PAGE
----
Healthy Kids, Healthy Forests: Native, Nutritious Rainforest Food for School Lunches in Central America

Healthy Kids, Healthy Forests: Native, Nutritious Rainforest Food for School Lunches in Central America

Organization type: 
nonprofit/ngo/citizen sector
$10,000 - $50,000
Project Summary
Elevator Pitch

Concise Summary: Help us pitch this solution! Provide an explanation within 3-4 short sentences.

Chronic child malnutrition in rural Central America is >50%. This has a large negative impact (>30% according to a recent UN study) on national GDP, children's performance in school, resistance to disease, size and overall wellbeing. The Maya Nut is a massive rainforest tree which produces an easy to harvest, native, nutritious and delicious seed which can be easily harvested and processed by rural women to incorporate into the rural school lunch programs, thereby increasing income for rural women and the nutritional quality of school lunches. Maya Nut has been analyzed for nutraceutical potential with very good results, and some researchers are calling it a "superfood". Side effects of this program include improved rainforest conservation and reforestation.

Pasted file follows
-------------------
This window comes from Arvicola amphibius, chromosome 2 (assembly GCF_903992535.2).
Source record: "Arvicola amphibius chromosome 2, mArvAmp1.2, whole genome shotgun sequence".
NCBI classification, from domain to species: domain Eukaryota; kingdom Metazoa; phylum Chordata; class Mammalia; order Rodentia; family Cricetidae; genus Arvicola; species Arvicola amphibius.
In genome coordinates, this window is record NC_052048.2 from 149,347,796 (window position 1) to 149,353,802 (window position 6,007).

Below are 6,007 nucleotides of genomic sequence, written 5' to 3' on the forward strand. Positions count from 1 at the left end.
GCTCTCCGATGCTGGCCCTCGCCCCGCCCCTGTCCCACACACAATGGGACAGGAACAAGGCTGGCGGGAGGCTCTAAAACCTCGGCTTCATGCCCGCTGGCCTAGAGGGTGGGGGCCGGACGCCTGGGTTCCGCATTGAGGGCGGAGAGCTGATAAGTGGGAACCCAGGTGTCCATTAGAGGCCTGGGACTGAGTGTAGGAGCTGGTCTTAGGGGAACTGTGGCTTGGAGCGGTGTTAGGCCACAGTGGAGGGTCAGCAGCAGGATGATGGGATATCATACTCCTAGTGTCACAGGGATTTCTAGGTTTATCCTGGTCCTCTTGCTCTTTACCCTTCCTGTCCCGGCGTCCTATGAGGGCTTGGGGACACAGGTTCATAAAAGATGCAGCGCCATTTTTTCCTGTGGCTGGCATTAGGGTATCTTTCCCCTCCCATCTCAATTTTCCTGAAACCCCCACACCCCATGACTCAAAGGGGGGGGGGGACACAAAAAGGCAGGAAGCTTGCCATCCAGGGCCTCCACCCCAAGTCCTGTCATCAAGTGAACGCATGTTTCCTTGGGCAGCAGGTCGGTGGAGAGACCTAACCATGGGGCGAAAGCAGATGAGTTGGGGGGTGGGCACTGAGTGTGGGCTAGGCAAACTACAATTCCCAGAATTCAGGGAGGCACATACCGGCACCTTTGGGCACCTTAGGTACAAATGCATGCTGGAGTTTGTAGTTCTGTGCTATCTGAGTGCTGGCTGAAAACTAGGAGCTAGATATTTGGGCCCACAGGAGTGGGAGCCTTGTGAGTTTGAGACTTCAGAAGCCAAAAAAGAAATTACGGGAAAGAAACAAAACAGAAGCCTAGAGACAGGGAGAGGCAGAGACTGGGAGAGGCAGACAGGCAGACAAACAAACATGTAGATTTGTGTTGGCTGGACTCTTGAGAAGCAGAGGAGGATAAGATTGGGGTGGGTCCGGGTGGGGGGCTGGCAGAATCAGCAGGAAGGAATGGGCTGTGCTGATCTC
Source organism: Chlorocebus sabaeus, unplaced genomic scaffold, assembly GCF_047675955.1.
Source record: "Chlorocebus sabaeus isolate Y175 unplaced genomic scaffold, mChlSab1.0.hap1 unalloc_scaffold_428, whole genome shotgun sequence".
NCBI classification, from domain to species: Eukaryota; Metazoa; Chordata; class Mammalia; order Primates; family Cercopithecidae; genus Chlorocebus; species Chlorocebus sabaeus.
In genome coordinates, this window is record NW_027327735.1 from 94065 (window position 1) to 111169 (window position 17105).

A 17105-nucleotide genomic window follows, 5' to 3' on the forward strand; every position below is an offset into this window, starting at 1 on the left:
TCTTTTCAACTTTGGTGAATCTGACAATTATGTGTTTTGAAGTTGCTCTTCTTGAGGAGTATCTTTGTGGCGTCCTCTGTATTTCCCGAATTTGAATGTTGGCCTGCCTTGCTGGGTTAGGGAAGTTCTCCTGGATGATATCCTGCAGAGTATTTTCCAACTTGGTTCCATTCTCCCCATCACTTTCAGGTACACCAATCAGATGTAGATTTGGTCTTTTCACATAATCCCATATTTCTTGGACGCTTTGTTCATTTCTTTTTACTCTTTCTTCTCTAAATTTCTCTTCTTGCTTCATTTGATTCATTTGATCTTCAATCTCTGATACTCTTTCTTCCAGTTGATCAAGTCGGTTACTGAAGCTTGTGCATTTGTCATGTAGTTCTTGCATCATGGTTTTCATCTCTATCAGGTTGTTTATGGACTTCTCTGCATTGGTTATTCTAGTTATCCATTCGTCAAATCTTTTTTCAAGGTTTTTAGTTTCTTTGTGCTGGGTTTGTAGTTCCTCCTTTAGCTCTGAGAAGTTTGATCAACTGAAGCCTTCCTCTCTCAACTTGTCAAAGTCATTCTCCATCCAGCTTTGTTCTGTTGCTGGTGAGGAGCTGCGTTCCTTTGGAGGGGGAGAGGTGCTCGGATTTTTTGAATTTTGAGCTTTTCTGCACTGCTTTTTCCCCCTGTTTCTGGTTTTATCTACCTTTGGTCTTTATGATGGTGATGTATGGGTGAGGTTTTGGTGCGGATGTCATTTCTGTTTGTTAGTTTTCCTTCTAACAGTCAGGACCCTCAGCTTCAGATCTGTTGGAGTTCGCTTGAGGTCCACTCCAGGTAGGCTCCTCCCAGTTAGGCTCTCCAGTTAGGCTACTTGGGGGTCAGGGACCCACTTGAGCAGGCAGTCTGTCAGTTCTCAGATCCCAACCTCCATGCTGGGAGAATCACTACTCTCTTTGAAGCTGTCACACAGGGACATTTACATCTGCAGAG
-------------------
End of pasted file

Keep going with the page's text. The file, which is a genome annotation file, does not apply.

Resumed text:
About Project

Solution: What is the proposed solution? Please be specific!

We are the pioneer organization in the world working with Maya Nut. We have trained more than 15,000 women from 1200 rural communities in Peru, Haiti, El Salvador, Guatemala, Nicaragua, Honduras, and Costa Rica to use the market to improve income and health. We are conducting cutting edge research on Maya Nut and have determined that it is free of aflatoxins and ochratoxins, low glycemic index, high in antioxidants, efa's and other phytonutrients.
Impact: How does it Work